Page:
On my mind

The Os­car-nom­i­nated ac­tress ex­plains how she guards her self-con­fi­dence from in­tru­sive com­ments on a daily ba­sis

Cosmopolitan (Australia) - - Contents -

ONCE, EARLY IN MY CA­REER, an in­ter­viewer asked me, ‘Where do you find your con­fi­dence? A col­league of yours said that it’s out of this world and you’re ei­ther an alien or you have no idea what you look like.’ I don’t re­mem­ber my re­sponse, but I re­mem­ber fi nish­ing the in­ter­view cry­ing.

Af­ter that em­bar­rass­ing ex­change, my mum wanted to know why I hadn’t told the re­porter I got my con­fi­dence from her. My mum is great. She’s su­per fun and in­ter­est­ing, and she loves me as best as she can. But she did not give me con­fi­dence. She has hurt me many times in my life – as many times as I’ve hurt her, I’m sure. So I won’t be giv­ing her or any­one else credit for the con­fi­dence I’ve achieved.

My brand of con­fi­dence is per­sonal. It in­volves shut­ting out all the hurt­ful things that peo­ple have said about and to me. That in­cludes things said by my fam­ily. But what I’ve learnt is that hurt­ful words aren’t the only threat to my san­ity. Pos­i­tive feed­back wrecks me too.

Last May, I had weight­loss surgery, and I’ve been los­ing weight ever since. The peo­ple in my life who love me are all proud, and that’s fine. But strangers who’ve no­ticed my me­ta­mor­pho­sis just as­sume I fi­nally got my­self a mir­ror and de­cided to get healthy. They com­ment on how good I fi­nally look. They say things like, ‘I al­ways thought you were beau­ti­ful, but you’re even more beau­ti­ful now.’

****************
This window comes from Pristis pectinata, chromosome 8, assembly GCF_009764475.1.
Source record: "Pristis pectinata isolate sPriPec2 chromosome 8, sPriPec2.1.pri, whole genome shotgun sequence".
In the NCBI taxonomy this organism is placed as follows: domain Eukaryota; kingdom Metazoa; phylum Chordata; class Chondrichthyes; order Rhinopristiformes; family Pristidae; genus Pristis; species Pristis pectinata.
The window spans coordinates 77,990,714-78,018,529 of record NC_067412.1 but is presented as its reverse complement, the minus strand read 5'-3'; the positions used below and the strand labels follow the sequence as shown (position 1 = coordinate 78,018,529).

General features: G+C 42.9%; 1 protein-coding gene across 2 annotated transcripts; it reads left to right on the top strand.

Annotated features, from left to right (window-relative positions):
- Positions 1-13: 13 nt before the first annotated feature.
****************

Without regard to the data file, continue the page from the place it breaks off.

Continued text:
The com­ments are meant to bol­ster my self­con­fi­dence, but they make me want to hide in a piece of cake or dive into a pool of ice­cream – to be any­where but with strangers who think it’s ap­pro­pri­ate to share their opin­ions about my body. I don’t yet know why those com­ments make me want to re­verse all the work I’ve done. I know I’m still in the mid­dle of my body strug­gles. This is not the be­gin­ning and not the end. If I were bat­tling drugs, men­tal ill­ness or cancer, then peo­ple would be care­ful about what they say to me. I’m not sure why my chang­ing body is an in­vi­ta­tion to dis­cuss food, ki­los, work­outs, or how you can ‘fi nally see’ my face now that it’s thin­ner. I ac­tu­ally don’t want to talk about it. I have to block out the ‘com­pli­ments’ as I block out neg­a­tive com­ments, since they’re just as dan­ger­ous.

‘ I HAVE TO BLOCK OUT THE “COM­PLI­MENTS” AS I BLOCK OUT NEG­A­TIVE COM­MENTS’

So no, I’m not an alien. My con­fi­dence isn’t made from a magic po­tion, nor is it any­thing other peo­ple can give me. It is some­thing I wall my­self in­side with no door, and ev­ery­one else must stand out­side it. My con­fi­dence is a safe haven – a tower for me alone. Harsh words, com­pli­ments and dis­ap­point­ment come at me like wreck­ing balls, and when they do, the bricks start to crumble and I have to re­build. In an at­tempt to dis­cover what makes my walls strong, peo­ple chip at the bedrock and com­pro­mise the foun­da­tion. I stay stead­fast at re­build­ing even as they try to de­mol­ish it. It’s not magic. It’s not out of this world. My con­fi­dence is noth­ing if not per­sis­tent.

CHECK OUT GABBY’S BOOK, THIS IS JUST MY FACE: TRY NOT TO STARE.

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